New memories…

Try as we may, new memories just aren’t as good as

the other ones – those small and ordinary things that

appear without reason but are casual, expected things

like my cheap coffee maker that outlasted every

fancy brewer, the feel of that red-handled snow brush

that made its home in three different cars when

we lived without a garage (and I missed not having

a garage, but that’s another memory), and those

unexpected and uninvited throw blanket that’s

been ‘mine’ for longer than you’ve been mine, and

try as I do, I can’t make something a better memory

by thinking happy thoughts or wishing it were so.

It’s that time of year…

It was cute in December – every single window of many

blinking and shining with holiday lights, colorful and not,

large and small, inside and out, and draped over

overgrown bushes on all sides – the kind every older

person’s house enjoys; but then it becomes January

and all that seasonal effort must be unplugged,

undonned and undone, and that energy is harder

to come by so the lights remain and shine alone

on the block and then in the neighborhood and

you wonder when complaints will start, which

they do and it makes you wonder if some over

zealous board or commission has some rule and fines

for such instances (or soon will thanks to this

one house), and then, just as gracelessly, the lights

disappear – all but a Santa with a 60 watt bulb and

a small tree awkwardly lighted in the corner of

the back yard that’s only visible from the house

or taller passers-by like me who just have to know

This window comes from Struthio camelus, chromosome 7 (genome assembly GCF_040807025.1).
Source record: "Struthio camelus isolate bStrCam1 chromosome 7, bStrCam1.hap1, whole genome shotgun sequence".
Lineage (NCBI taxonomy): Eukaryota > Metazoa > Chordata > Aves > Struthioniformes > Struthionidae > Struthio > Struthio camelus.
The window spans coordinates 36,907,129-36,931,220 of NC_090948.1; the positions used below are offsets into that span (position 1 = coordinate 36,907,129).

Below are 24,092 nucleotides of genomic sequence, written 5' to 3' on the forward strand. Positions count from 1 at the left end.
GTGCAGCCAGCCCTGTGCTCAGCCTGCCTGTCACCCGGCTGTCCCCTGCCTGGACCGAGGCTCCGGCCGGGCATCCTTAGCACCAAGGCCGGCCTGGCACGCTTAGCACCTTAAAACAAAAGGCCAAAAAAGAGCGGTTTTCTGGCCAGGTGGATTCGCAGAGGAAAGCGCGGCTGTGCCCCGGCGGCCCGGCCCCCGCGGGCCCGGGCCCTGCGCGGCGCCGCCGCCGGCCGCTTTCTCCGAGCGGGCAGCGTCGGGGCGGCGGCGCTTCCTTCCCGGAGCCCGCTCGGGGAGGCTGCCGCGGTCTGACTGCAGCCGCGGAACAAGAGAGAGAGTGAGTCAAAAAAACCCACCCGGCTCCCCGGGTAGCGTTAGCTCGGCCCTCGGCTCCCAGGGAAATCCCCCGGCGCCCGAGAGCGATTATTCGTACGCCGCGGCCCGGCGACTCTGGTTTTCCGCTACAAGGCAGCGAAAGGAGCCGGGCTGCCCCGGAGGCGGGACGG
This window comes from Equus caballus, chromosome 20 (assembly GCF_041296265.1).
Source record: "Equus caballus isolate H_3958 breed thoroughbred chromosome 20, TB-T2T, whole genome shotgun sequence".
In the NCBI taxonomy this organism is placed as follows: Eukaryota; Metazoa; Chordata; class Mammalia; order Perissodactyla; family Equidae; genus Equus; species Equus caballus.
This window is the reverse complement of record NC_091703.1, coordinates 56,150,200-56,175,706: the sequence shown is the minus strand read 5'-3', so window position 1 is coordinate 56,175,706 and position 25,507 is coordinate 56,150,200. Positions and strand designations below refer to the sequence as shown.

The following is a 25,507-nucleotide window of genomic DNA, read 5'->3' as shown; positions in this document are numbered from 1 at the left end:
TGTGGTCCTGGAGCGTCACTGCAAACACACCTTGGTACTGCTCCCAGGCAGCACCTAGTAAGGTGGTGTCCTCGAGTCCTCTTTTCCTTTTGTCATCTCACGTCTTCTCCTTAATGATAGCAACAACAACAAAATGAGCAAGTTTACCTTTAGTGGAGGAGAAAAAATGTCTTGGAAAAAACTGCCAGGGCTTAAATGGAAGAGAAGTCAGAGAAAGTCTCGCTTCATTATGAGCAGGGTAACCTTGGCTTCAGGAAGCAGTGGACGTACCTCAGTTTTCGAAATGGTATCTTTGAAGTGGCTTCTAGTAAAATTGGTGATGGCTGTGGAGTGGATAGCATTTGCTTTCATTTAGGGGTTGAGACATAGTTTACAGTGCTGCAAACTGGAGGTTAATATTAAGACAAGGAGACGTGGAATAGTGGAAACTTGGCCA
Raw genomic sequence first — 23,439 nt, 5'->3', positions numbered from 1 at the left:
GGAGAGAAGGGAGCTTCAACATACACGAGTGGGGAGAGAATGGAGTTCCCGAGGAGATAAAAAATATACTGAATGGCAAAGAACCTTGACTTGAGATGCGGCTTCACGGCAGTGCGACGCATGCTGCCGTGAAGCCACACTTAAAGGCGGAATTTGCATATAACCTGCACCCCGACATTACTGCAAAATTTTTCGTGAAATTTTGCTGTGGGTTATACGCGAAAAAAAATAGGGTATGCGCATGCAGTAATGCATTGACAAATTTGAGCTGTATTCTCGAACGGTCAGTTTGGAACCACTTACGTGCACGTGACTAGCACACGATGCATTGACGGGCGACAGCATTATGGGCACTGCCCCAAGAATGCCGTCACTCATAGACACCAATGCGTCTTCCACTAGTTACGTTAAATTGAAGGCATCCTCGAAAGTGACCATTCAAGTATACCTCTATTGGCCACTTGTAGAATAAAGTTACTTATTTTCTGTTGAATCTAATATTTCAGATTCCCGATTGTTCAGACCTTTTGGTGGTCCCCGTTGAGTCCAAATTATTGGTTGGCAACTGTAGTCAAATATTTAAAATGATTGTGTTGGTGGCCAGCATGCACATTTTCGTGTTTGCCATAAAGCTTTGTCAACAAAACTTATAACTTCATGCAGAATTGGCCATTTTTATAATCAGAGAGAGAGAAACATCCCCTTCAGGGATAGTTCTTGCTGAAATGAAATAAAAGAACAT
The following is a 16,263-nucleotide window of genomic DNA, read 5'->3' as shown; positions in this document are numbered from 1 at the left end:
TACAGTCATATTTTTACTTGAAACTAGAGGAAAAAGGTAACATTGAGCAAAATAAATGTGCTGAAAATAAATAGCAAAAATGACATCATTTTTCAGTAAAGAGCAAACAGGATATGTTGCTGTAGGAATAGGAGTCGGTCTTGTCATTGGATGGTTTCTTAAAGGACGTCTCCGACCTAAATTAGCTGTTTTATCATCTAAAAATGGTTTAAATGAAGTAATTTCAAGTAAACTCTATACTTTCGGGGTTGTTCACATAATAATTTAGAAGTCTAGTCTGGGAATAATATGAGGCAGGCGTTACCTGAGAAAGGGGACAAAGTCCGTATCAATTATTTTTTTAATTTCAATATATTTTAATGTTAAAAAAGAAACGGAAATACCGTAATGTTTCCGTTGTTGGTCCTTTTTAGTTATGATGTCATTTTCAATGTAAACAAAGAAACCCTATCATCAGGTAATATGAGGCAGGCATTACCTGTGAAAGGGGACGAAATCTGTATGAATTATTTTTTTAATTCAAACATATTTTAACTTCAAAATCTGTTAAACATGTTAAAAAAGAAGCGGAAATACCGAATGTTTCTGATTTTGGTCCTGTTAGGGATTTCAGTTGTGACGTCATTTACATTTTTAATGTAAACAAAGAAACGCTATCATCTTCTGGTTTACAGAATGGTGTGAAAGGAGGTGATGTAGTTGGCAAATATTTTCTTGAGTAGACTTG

what the fuss is about.

Toddling… 3

By the time mom was ready to have her baby that everyone would know as Mary the cocktail parties had slowed considerably, mom had stopped dancing and she would sit next to dad on the couch while other couples would slosh around with a drink in one hand and a partner in the other; that is, the drinking was still going strong (but mom sipped something that looked and tasted like Coke that she let me sip and then sent me off to bed with Bunny), and only a few people were smoking.

They never told me when, but they told me how they both quit smoking – cold turkey, like everyone did before everyone thought smoking was an addictive behavior and the smoker was a victim of an evil drug called nicotine.

It was all made worse because cigarette companies cured the tobacco so that it was milder and people could inhale it more, and mechanized processes made it cheaper to make a pack, and then someone invented the safety match, and cigarette companies paid just about everyone to advertise their products.

Some doctors (the smart ones) started to worry so in the 1950’s the Public Health Service started telling people that smoking cigarettes could give you heart disease, lung cancer, cancer of the mouth, esophageal cancer (or it would be easier to say just about any kind of cancer, since that’s the point), asthma (that would be preferable to cancer, I’m guessing), respiratory problems like bronchitis and emphysema, decreased pulmonary function (meaning you’d run out of breath dancing in our living room), and intrauterine growth retardation and the corresponding low birth weight (I was almost nine pounds so either mom didn’t smoke when she was pregnant with me or I would have been fourteen pounds at birth unless she had). In 1957 Surgeon General Leroy E. Burney said, “The Public Health Service feels the weight of the evidence is increasingly pointing in one direction; that excessive smoking is one of the causative factors in lung cancer.” And it was that word, “excessive,” that was the out for those who kept smoking – the too much of a good thing can kill you, kind of logic.

You see, it wouldn’t be scary if the chances of getting cancer from smoking were relatively low, especially since four out of ten young adult Americans smoked in the 1950’s, but people started smoking more and more – from three thousand cigarettes per year per smoker in 1950 to nearly four thousand per year per smoker in 1960.